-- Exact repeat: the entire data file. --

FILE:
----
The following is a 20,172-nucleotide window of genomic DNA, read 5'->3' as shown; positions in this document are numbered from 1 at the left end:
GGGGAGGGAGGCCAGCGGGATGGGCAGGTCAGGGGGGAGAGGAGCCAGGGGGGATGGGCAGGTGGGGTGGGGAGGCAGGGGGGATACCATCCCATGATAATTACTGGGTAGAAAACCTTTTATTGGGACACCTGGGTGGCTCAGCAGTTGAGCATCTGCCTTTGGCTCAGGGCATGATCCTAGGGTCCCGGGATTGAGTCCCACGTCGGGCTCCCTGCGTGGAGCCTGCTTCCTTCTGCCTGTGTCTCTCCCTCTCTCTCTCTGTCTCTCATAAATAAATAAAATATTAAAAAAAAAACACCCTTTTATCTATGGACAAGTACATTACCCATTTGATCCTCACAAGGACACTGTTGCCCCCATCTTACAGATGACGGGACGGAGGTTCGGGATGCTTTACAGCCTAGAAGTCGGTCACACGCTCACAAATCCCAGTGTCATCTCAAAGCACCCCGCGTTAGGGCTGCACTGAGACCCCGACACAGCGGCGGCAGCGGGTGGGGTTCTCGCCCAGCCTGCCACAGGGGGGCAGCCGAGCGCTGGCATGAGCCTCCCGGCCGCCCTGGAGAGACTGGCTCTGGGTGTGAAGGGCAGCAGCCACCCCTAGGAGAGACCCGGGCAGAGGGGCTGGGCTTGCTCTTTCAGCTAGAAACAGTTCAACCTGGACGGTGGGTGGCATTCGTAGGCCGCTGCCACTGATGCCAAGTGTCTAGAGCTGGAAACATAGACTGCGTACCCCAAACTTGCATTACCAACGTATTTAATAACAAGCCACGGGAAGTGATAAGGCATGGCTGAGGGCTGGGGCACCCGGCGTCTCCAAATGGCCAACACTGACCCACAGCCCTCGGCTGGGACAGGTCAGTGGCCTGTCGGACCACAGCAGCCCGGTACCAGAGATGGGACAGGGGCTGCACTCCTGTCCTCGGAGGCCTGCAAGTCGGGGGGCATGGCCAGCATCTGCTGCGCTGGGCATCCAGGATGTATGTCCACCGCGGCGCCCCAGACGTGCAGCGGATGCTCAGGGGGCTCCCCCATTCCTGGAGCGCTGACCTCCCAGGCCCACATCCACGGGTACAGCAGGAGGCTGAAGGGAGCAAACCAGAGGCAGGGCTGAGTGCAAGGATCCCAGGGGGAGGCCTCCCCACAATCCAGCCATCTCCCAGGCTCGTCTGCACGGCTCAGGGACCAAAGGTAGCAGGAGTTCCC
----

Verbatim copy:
The following is a 20,172-nucleotide window of genomic DNA, read 5'->3' as shown; positions in this document are numbered from 1 at the left end:
GGGGAGGGAGGCCAGCGGGATGGGCAGGTCAGGGGGGAGAGGAGCCAGGGGGGATGGGCAGGTGGGGTGGGGAGGCAGGGGGGATACCATCCCATGATAATTACTGGGTAGAAAACCTTTTATTGGGACACCTGGGTGGCTCAGCAGTTGAGCATCTGCCTTTGGCTCAGGGCATGATCCTAGGGTCCCGGGATTGAGTCCCACGTCGGGCTCCCTGCGTGGAGCCTGCTTCCTTCTGCCTGTGTCTCTCCCTCTCTCTCTCTGTCTCTCATAAATAAATAAAATATTAAAAAAAAAACACCCTTTTATCTATGGACAAGTACATTACCCATTTGATCCTCACAAGGACACTGTTGCCCCCATCTTACAGATGACGGGACGGAGGTTCGGGATGCTTTACAGCCTAGAAGTCGGTCACACGCTCACAAATCCCAGTGTCATCTCAAAGCACCCCGCGTTAGGGCTGCACTGAGACCCCGACACAGCGGCGGCAGCGGGTGGGGTTCTCGCCCAGCCTGCCACAGGGGGGCAGCCGAGCGCTGGCATGAGCCTCCCGGCCGCCCTGGAGAGACTGGCTCTGGGTGTGAAGGGCAGCAGCCACCCCTAGGAGAGACCCGGGCAGAGGGGCTGGGCTTGCTCTTTCAGCTAGAAACAGTTCAACCTGGACGGTGGGTGGCATTCGTAGGCCGCTGCCACTGATGCCAAGTGTCTAGAGCTGGAAACATAGACTGCGTACCCCAAACTTGCATTACCAACGTATTTAATAACAAGCCACGGGAAGTGATAAGGCATGGCTGAGGGCTGGGGCACCCGGCGTCTCCAAATGGCCAACACTGACCCACAGCCCTCGGCTGGGACAGGTCAGTGGCCTGTCGGACCACAGCAGCCCGGTACCAGAGATGGGACAGGGGCTGCACTCCTGTCCTCGGAGGCCTGCAAGTCGGGGGGCATGGCCAGCATCTGCTGCGCTGGGCATCCAGGATGTATGTCCACCGCGGCGCCCCAGACGTGCAGCGGATGCTCAGGGGGCTCCCCCATTCCTGGAGCGCTGACCTCCCAGGCCCACATCCACGGGTACAGCAGGAGGCTGAAGGGAGCAAACCAGAGGCAGGGCTGAGTGCAAGGATCCCAGGGGGAGGCCTCCCCACAATCCAGCCATCTCCCAGGCTCGTCTGCACGGCTCAGGGACCAAAGGTAGCAGGAGTTCCC